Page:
Authors and books that have impacted me over the years…
Abraham Joshua Heschel “Moral Grandeur and Spiritual Audacity” and his other writings. His insights are profound, not to mention his challenge to a spiritual life.
Joseph Campbell “The inner reaches of Outer space” and all of his
works. His challenge to open us to new horizons and understandings is profound.
Ken Wilber “The Collected Works of Ken Wilber” and all of his writings. A profound thinker of our times who integrates the insights of psychology, social sciences, development theories, and the mystics. Heavy reading but well worth it!
Unknown English mystic “The Cloud of Unknowing”
One of the great mystical Classics from the 14th century who offers a guide to contemplation. His writings demonstrate an awareness of the spiritual road that is surfacing today in a variety of ways. A must read!
John Jacob Raub “Who told you that you were naked?” The main focus of the book is on believing in our true identity – – our True Self and our false self. A great help in grasping the development of the false self.
Eckhart Tolle “The Power of NOW” A guide to Spiritual enlightenment
Paulo Coelho “The Alchemist” and other novels. His novels are easy readings with profound insights on the path of our journey.
Anthony de Mello “Awareness” “Spirituality means waking up” A powerful treatment of how we get stuck – how the ego, the false self dominates our lives. It requires an openness to letting go of what we have deemed important.
J. Krishnamurti “To Be Human” — all of his works are full of insights on the spiritual journey, witch require openness and serious reflection.
Catherine Cornille “Interreligious Hermeneutics” Christopher Conway (Editors)
A current dialogue among scholars which is interesting and insightful to the challenges we face.
Raimon Panikkar “A Dwelling Place for Wisdom” A rich source of insights from mystics of the past and insights into Spiritual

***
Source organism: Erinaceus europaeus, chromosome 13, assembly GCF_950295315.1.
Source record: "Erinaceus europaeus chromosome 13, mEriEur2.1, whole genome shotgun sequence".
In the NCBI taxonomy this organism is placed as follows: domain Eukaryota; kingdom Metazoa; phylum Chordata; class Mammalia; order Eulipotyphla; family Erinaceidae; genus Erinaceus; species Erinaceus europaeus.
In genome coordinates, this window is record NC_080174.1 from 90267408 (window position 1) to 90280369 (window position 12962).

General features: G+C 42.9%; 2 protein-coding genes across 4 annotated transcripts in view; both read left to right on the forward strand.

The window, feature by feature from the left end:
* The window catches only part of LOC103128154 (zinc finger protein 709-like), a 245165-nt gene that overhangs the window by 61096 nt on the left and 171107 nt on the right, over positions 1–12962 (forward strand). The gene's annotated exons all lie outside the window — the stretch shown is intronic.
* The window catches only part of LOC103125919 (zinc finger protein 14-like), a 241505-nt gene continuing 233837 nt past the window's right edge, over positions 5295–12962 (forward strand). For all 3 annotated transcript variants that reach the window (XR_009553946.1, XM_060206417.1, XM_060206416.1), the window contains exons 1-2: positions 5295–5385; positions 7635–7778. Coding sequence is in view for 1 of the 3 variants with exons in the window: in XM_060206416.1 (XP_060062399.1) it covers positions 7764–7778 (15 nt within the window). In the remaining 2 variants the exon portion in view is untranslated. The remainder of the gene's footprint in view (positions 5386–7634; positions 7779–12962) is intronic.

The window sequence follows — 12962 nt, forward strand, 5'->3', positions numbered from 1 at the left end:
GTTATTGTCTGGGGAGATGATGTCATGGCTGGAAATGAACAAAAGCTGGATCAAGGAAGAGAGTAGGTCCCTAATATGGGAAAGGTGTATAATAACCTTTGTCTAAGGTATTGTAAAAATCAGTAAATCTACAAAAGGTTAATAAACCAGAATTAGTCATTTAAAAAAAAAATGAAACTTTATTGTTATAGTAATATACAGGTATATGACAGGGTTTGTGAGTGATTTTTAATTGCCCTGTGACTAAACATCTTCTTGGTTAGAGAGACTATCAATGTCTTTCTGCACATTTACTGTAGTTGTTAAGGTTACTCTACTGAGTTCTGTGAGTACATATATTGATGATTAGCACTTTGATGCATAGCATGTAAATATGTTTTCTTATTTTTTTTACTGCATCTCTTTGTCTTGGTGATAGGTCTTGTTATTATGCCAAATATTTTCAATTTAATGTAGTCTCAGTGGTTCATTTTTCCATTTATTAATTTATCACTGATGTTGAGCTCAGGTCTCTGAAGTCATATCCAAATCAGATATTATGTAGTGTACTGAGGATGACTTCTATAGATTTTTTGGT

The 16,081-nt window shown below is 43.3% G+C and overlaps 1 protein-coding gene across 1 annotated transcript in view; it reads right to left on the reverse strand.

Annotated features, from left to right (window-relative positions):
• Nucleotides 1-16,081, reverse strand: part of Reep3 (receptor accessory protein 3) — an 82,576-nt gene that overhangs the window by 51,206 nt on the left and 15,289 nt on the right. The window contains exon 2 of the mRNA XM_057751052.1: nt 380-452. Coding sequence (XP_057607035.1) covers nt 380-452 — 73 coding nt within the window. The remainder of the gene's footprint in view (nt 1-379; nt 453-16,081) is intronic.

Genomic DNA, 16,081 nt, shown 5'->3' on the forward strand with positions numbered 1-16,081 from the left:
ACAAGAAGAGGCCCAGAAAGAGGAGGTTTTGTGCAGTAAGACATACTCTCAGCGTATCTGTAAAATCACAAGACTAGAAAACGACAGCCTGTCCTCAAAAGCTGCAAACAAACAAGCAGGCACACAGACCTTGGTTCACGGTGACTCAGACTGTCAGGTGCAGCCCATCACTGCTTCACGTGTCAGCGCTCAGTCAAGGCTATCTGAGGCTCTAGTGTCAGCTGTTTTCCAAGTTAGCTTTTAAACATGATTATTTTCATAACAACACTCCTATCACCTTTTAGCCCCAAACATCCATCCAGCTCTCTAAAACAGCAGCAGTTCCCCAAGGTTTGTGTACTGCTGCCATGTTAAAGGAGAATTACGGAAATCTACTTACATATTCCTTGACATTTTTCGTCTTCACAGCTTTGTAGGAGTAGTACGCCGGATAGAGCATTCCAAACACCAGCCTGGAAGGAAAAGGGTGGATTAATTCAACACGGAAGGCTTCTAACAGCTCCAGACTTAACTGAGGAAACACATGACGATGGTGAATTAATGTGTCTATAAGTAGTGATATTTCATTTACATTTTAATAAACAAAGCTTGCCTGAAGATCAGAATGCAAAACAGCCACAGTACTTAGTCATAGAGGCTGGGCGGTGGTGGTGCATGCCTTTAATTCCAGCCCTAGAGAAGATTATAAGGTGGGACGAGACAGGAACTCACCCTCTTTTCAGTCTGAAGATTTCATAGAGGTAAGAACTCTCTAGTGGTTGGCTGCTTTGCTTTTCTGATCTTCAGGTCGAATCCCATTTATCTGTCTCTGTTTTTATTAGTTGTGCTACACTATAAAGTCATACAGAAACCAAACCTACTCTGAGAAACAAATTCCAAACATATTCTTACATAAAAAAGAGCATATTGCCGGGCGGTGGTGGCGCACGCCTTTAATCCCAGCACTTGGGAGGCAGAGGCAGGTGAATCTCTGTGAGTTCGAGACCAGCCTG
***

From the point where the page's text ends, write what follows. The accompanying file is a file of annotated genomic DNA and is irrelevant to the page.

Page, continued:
freedom. He presents a dialogue between a Hindu and a Christian Theologian that is revealing of our conditioning.
Osho “Meetings with Remarkable People” The book offers one the opportunity to explore the insights of mostly eastern mystics. The treatment of the “ego” is dominant which points to the lack of
understanding for centuries within the Christian faith group. One consoling statement was, “ the sinner is closer to God than the saint, because the sinner wants to get out of his bondage and the saint is enjoying an ego-trip!”
Richard Rohr “Falling Upward” He explores what he calls the “Two Halves of Life.” It’s a good treatment of the forming of our self images, the false self, and then hopefully one will transcend it and no longer identify with it. It’s rather easy reading several times.
Swami Abhishiktananda “Essential Writings” It’s about the struggle of a French Benedictine Monk, Henri Le Saus, who went to India and became a Hindu Monk. He pursued his goal after Vatican II to discover
the riches of the Eastern mysticism – he discovers the riches, but struggles with integrating it all with Catholic teachings.
John and Linda Keenan “ I Am / No Self” A commentary on the Gospel of St. John as the basis for his Christian commentary on the Heart Sutra, from the Buddhist tradition. It opens one to an awareness of the riches of both traditions and sheds light on what is essential in
the spiritual journey.
Raimon Panikkar “The Rhythm of Being” The Gifford Lectures
Panikkar is one of the outstanding theologians of our times. Interesting fact is that he is a priest and married but Rome never punished him. Many feel that they were afraid he would expose the flaws in canon law and church leaders, so they left him free. It’s an excellent piece of work, but can be a little hard reading.
Saint Aelred “Friendship” The classic treatment of friendship based on Ciceros commentary. “True Friendship never ends!” A must read in grasping what is essential on the journey.
De Caussade “The sacrament of the Moment” A rich presentation on living in the Now. One has much to gain in reflecting on his writings.
Thomas Merton “New Seeds of Contemplation” and all his works
At the end of his life he turned to the East and saw the rich insights they offered. In his book, “New Seeds of Contemplation,” he said: “Thus I use up my life in the desire for pleasures and the thirst for experiences, for power, honor, knowledge and love, to clothe this false self and construct its nothingness into something objectively real.”